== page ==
Hypoglycemia is upsetting, both for people with diabetes and their partners. Both get scared, both get frustrated, and both can get angry, at each other and at the diabetes.
One partner’s comments captured the mix of emotions that can accompany a hypoglycemic episode when he said, “I get very concerned about her having a low sugar and I become very annoyed at the fact that it is going to go down or is down. We had an incident this morning. I woke up, went in the shower and came out, and I generally check her blood sugar before I come down and have breakfast. Well, she is laying there in a cold sweat and she has a 36 blood sugar. I get aggravated because I am on a tight schedule [and now] I’ve got to feed her something.”
A person with diabetes remarked, “Sometimes I get angry because of something that has happened. But sometimes it is a direct function of my sugar getting too low and affecting my mood and my thought processes. On at least one occasion, I more or less came to my senses to find myself sitting at the kitchen table and my wife sitting on the couch at the other end of the house crying because of something I did. I still don’t know exactly what happened.”
Another person with diabetes said, “If I developed hypoglycemia while we were out because the meal was late or for some other reason, he would get very angry and say, ‘This is why I don’t take you out anyplace.’ Then I would cry and cry and cry.”
Having diabetes puts unique strains on a relationship, but it can also bring you closer together if you learn how to work together. Here are some ways to do that.
Get educated. It helps if both partners know what diabetes is, what must be done to manage it, and what to expect in the future. Your health-care team can provide the information, but in some cases, the person with diabetes may have to encourage his partner to join in the learning. If this is true in your case, ask your partner to come to a medical visit with you. Ask your partner what questions he has, and decide together how to get the answers. In addition to presenting general information about diabetes, educate your partner about your own specific self-care plan. If you set achievable and realistic goals and share them with your partner, he may be able to help you work toward achieving them.
Communicate. Talk about what you both need from each other. Talk about what is helping and not helping. Try not to be critical of each other but to approach this conversation with an open, nondefensive attitude.
Listen. Ask your partner how he feels about the changes you are making, then listen to the response. Don’t interrupt, don’t argue, don’t try to convince him that he’s wrong; just listen, not just to the words, but also to the feelings that are being shared.
Set shared goals. If you work together, you will probably get closer. So set goals for your diabetes management, like walking together after dinner, and talk about how to achieve them. Also, set goals for your relationship, like improving communication, and talk about how to achieve that, like setting time aside to talk.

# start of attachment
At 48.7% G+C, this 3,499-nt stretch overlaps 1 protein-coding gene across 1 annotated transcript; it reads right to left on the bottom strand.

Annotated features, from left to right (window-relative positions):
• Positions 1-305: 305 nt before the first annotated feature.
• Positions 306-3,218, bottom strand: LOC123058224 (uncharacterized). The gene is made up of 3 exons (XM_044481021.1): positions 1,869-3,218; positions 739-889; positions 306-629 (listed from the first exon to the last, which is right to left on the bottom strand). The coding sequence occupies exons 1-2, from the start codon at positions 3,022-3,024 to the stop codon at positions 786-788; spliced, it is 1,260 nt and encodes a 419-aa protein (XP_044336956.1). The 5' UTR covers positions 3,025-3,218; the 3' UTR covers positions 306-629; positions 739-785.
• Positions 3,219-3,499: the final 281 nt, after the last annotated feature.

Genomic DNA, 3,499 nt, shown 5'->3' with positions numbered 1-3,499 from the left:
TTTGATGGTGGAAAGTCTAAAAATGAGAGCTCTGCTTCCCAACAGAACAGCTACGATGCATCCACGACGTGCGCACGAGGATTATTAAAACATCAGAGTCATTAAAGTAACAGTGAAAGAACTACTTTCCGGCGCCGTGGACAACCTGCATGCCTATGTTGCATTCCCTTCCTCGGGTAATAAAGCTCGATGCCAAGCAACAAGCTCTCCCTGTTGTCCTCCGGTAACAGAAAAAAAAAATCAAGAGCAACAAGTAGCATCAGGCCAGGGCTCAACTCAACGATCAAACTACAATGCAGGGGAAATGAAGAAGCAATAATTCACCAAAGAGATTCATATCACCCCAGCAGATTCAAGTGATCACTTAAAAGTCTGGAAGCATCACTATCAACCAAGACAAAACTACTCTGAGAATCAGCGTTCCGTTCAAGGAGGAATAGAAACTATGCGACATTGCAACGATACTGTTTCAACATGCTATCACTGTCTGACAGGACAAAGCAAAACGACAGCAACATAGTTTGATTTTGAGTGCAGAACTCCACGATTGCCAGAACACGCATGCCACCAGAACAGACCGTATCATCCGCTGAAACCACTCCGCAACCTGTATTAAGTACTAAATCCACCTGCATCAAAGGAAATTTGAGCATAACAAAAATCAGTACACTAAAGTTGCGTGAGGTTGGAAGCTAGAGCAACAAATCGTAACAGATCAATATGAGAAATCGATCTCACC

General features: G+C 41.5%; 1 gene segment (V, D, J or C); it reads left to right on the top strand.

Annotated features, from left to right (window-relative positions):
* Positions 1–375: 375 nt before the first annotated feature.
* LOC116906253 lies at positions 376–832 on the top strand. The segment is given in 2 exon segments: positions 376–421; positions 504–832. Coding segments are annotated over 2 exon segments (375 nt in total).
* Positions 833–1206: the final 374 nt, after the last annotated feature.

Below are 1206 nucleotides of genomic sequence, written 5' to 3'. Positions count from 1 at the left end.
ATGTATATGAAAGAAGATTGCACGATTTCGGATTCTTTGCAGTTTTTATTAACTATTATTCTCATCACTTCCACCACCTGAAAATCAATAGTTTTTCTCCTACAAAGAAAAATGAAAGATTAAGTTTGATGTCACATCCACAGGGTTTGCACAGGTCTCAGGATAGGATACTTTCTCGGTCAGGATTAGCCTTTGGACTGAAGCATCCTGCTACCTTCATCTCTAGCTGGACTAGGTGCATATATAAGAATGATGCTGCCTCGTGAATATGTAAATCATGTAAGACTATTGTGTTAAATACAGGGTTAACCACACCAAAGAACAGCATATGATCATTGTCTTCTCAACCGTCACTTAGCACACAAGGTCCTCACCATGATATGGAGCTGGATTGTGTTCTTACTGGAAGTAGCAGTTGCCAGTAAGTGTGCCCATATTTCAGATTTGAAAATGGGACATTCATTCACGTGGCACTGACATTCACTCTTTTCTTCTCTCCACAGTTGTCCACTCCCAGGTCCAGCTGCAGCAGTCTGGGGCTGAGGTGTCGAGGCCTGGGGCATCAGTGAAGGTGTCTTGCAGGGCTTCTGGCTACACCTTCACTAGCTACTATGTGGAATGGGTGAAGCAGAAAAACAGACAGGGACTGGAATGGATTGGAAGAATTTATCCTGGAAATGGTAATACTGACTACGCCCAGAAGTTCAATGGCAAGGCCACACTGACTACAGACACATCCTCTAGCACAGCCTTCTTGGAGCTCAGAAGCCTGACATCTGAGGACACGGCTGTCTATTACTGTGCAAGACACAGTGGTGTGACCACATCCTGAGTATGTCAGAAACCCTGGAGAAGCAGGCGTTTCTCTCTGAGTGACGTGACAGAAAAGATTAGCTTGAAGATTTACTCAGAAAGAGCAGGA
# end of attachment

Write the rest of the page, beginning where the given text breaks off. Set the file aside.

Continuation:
If you and your partner are not working toward the same goals, you will get frustrated and angry. If, for example, you are doing your best to prepare nutritious meals, but your partner who has diabetes eats a lot of junk food and then gets angry when you criticize, you know what I mean. A frank discussion about what each of you sees as the problem, what goals you have, and what you are each willing to do to work toward those goals is essential.
Make room for negative emotions. Dealing with diabetes can lead to depression, anger, guilt, and fear, for both the person with diabetes and his partner. Sometimes, people get persistently angry or depressed, causing fights and emotional outbursts. These feelings become barriers in your relationship.
While it helps to be positive, recognizing negative emotions is part of the coping process. By accepting and experiencing these emotions, you can come to terms with the emotional impact of diabetes. And by sharing these feelings with your partner, you will decrease conflict and build intimacy in your relationship.
Get support from others. Even though your partner may be your main source of support, allow yourself to turn to other family members and friends, too. Doing so decreases the stress on your partner and provides an opportunity for other people in your life to feel involved and important and to experience the gift of giving.
Commit to nurturing the relationship. If your relationship is in trouble, admit it, talk about it, and recommit to nurturing the relationship. You can set aside time to take a daily walk and talk, go out on a weekly “date,” find ways to be thoughtful of each other (such as offering flowers or doing your partner’s chores), kiss good night, and make an effort to express physical closeness.
There is no standard for a healthy, satisfying relationship, and there are no limits on ways to develop and maintain one. Think about what happens in your relationship, and come up with creative ways to make things better. If you need some help, see a couples therapist. Often, a few sessions with an impartial observer can help you clarify the issues and develop a strategy to address them.
If you and your partner think of diabetes as a challenge that can either help or hurt your relationship — and choose to focus on what you have, not what you don’t have — you can be grateful that there is someone in your life to walk with you on this road that includes diabetes toward a healthier and happier place.